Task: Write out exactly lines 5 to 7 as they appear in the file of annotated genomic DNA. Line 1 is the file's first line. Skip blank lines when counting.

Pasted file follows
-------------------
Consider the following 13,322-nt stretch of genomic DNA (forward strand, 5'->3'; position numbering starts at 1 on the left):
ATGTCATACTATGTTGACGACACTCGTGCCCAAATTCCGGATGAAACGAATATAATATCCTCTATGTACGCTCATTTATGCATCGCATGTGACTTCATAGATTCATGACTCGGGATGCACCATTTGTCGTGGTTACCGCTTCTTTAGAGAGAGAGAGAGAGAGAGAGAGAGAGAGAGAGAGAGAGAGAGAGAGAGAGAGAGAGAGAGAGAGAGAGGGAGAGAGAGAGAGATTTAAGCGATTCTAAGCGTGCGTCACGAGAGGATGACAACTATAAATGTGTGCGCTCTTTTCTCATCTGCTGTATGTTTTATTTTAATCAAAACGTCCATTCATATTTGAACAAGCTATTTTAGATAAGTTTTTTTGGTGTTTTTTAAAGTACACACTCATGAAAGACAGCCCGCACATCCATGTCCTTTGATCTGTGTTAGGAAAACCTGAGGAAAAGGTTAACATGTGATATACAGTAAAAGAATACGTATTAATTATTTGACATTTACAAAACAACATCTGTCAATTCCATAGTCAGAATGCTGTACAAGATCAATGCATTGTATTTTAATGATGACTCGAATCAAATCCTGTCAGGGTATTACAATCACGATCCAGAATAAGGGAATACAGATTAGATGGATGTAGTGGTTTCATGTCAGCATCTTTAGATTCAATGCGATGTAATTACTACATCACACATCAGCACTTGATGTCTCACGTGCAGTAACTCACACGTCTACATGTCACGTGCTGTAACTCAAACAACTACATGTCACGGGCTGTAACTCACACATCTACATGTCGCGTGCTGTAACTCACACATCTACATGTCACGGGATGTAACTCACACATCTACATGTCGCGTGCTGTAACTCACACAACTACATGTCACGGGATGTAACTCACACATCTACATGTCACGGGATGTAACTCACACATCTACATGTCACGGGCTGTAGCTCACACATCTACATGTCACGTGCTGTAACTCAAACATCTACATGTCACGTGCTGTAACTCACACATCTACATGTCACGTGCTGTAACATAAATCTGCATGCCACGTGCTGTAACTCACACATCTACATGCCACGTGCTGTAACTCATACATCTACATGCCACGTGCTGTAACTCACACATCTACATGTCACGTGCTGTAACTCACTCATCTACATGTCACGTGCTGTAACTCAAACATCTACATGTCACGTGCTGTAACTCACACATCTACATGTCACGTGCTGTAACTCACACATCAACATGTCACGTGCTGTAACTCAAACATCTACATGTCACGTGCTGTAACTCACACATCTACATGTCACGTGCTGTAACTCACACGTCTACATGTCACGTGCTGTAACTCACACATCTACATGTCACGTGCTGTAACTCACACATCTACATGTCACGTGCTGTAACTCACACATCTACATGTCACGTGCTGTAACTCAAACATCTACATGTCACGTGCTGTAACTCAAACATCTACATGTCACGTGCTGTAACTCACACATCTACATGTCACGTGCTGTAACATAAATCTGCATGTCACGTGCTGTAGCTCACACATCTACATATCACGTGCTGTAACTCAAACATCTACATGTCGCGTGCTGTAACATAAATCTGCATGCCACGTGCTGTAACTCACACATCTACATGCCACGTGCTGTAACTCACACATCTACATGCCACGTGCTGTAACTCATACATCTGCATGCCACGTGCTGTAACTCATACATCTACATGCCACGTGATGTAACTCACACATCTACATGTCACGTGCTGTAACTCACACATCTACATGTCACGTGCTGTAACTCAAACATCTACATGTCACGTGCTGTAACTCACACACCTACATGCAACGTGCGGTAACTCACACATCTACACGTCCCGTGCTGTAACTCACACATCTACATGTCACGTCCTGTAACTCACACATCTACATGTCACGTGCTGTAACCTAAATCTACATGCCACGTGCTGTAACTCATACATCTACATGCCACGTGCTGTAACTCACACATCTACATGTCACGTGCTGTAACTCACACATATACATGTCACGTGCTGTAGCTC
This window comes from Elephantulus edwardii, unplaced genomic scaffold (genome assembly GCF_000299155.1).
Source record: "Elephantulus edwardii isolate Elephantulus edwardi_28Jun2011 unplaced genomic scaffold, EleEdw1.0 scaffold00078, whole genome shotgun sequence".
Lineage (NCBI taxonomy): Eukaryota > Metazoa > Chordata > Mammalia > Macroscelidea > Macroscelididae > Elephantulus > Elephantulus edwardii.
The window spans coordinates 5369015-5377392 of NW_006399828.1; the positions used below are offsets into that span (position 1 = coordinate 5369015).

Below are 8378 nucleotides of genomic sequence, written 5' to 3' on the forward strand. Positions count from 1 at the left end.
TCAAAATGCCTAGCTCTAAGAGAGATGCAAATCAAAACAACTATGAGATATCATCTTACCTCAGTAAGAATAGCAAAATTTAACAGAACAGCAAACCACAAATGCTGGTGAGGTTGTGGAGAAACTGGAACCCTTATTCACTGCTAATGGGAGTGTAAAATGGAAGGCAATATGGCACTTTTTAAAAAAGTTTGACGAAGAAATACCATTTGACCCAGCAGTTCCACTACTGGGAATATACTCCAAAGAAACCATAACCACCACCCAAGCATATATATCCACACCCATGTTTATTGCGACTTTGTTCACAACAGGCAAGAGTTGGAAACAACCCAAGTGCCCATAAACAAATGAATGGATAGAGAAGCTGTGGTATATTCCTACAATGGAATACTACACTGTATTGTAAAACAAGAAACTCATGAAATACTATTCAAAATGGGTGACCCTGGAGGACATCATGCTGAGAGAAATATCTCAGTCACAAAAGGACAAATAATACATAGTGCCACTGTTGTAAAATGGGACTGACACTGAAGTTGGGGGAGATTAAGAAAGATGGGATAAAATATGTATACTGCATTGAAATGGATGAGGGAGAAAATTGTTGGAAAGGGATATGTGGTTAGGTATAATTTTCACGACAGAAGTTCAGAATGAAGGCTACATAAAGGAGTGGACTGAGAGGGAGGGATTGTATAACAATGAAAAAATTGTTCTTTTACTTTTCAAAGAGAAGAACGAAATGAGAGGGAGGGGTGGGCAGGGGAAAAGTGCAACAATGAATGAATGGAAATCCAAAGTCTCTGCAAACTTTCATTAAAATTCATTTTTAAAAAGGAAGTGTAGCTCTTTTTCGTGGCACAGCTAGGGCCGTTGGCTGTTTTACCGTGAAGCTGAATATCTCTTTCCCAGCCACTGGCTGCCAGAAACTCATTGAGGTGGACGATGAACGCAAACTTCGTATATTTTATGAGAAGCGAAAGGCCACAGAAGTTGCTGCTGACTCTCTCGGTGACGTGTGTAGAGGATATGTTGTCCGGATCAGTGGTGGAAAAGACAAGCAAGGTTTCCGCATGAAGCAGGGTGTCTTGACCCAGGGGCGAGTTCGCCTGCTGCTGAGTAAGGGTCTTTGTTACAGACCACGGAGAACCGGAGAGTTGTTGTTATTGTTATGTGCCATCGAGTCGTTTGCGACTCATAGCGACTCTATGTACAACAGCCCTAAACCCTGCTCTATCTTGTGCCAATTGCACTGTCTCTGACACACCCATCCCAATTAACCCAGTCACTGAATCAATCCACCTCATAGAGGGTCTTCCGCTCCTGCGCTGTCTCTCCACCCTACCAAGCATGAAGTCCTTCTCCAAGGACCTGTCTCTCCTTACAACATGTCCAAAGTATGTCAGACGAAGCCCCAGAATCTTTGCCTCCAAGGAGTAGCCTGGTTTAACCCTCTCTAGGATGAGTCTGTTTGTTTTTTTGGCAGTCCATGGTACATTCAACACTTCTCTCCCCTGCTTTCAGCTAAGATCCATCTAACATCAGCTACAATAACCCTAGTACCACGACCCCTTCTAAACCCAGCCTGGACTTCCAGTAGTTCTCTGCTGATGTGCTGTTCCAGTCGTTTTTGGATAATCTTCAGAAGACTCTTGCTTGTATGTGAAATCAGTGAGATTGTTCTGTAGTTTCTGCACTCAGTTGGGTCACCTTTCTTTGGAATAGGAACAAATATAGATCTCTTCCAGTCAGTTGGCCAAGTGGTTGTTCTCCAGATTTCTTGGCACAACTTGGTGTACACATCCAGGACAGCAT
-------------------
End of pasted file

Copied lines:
Lineage (NCBI taxonomy): Eukaryota > Metazoa > Chordata > Mammalia > Macroscelidea > Macroscelididae > Elephantulus > Elephantulus edwardii.
The window spans coordinates 5369015-5377392 of NW_006399828.1; the positions used below are offsets into that span (position 1 = coordinate 5369015).

Below are 8378 nucleotides of genomic sequence, written 5' to 3' on the forward strand. Positions count from 1 at the left end.